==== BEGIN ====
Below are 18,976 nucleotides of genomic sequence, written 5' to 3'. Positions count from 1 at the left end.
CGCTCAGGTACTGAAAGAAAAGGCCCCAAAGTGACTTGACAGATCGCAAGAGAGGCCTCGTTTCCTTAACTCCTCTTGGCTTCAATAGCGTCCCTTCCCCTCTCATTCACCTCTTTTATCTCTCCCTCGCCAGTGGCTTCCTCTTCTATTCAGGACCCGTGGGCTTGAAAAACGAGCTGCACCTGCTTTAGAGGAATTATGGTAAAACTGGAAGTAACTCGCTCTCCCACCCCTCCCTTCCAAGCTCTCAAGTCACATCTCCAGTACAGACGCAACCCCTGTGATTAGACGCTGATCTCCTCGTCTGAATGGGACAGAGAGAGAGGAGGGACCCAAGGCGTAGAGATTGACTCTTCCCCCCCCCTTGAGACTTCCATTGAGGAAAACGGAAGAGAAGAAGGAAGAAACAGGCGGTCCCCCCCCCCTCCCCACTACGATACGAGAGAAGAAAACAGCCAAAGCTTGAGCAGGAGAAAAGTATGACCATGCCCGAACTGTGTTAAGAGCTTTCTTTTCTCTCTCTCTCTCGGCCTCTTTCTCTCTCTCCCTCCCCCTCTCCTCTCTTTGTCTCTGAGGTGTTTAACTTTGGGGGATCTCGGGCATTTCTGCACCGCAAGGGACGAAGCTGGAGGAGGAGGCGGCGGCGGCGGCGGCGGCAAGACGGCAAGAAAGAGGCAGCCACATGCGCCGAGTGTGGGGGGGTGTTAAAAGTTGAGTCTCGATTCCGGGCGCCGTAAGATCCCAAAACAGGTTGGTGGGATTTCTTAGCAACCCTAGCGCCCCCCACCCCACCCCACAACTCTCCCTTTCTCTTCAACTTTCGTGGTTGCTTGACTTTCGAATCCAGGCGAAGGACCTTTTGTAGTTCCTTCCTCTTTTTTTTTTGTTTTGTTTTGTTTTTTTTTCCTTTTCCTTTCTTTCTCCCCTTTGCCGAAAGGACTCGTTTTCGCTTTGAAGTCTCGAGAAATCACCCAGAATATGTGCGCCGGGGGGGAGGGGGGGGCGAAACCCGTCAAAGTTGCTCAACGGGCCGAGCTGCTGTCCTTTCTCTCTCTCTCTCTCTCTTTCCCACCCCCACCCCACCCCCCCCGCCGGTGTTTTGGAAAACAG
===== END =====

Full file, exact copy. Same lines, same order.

Below are 18,976 nucleotides of genomic sequence, written 5' to 3'. Positions count from 1 at the left end.
CGCTCAGGTACTGAAAGAAAAGGCCCCAAAGTGACTTGACAGATCGCAAGAGAGGCCTCGTTTCCTTAACTCCTCTTGGCTTCAATAGCGTCCCTTCCCCTCTCATTCACCTCTTTTATCTCTCCCTCGCCAGTGGCTTCCTCTTCTATTCAGGACCCGTGGGCTTGAAAAACGAGCTGCACCTGCTTTAGAGGAATTATGGTAAAACTGGAAGTAACTCGCTCTCCCACCCCTCCCTTCCAAGCTCTCAAGTCACATCTCCAGTACAGACGCAACCCCTGTGATTAGACGCTGATCTCCTCGTCTGAATGGGACAGAGAGAGAGGAGGGACCCAAGGCGTAGAGATTGACTCTTCCCCCCCCCTTGAGACTTCCATTGAGGAAAACGGAAGAGAAGAAGGAAGAAACAGGCGGTCCCCCCCCCCTCCCCACTACGATACGAGAGAAGAAAACAGCCAAAGCTTGAGCAGGAGAAAAGTATGACCATGCCCGAACTGTGTTAAGAGCTTTCTTTTCTCTCTCTCTCTCGGCCTCTTTCTCTCTCTCCCTCCCCCTCTCCTCTCTTTGTCTCTGAGGTGTTTAACTTTGGGGGATCTCGGGCATTTCTGCACCGCAAGGGACGAAGCTGGAGGAGGAGGCGGCGGCGGCGGCGGCGGCAAGACGGCAAGAAAGAGGCAGCCACATGCGCCGAGTGTGGGGGGGTGTTAAAAGTTGAGTCTCGATTCCGGGCGCCGTAAGATCCCAAAACAGGTTGGTGGGATTTCTTAGCAACCCTAGCGCCCCCCACCCCACCCCACAACTCTCCCTTTCTCTTCAACTTTCGTGGTTGCTTGACTTTCGAATCCAGGCGAAGGACCTTTTGTAGTTCCTTCCTCTTTTTTTTTTGTTTTGTTTTGTTTTTTTTTCCTTTTCCTTTCTTTCTCCCCTTTGCCGAAAGGACTCGTTTTCGCTTTGAAGTCTCGAGAAATCACCCAGAATATGTGCGCCGGGGGGGAGGGGGGGGCGAAACCCGTCAAAGTTGCTCAACGGGCCGAGCTGCTGTCCTTTCTCTCTCTCTCTCTCTCTTTCCCACCCCCACCCCACCCCCCCCGCCGGTGTTTTGGAAAACAG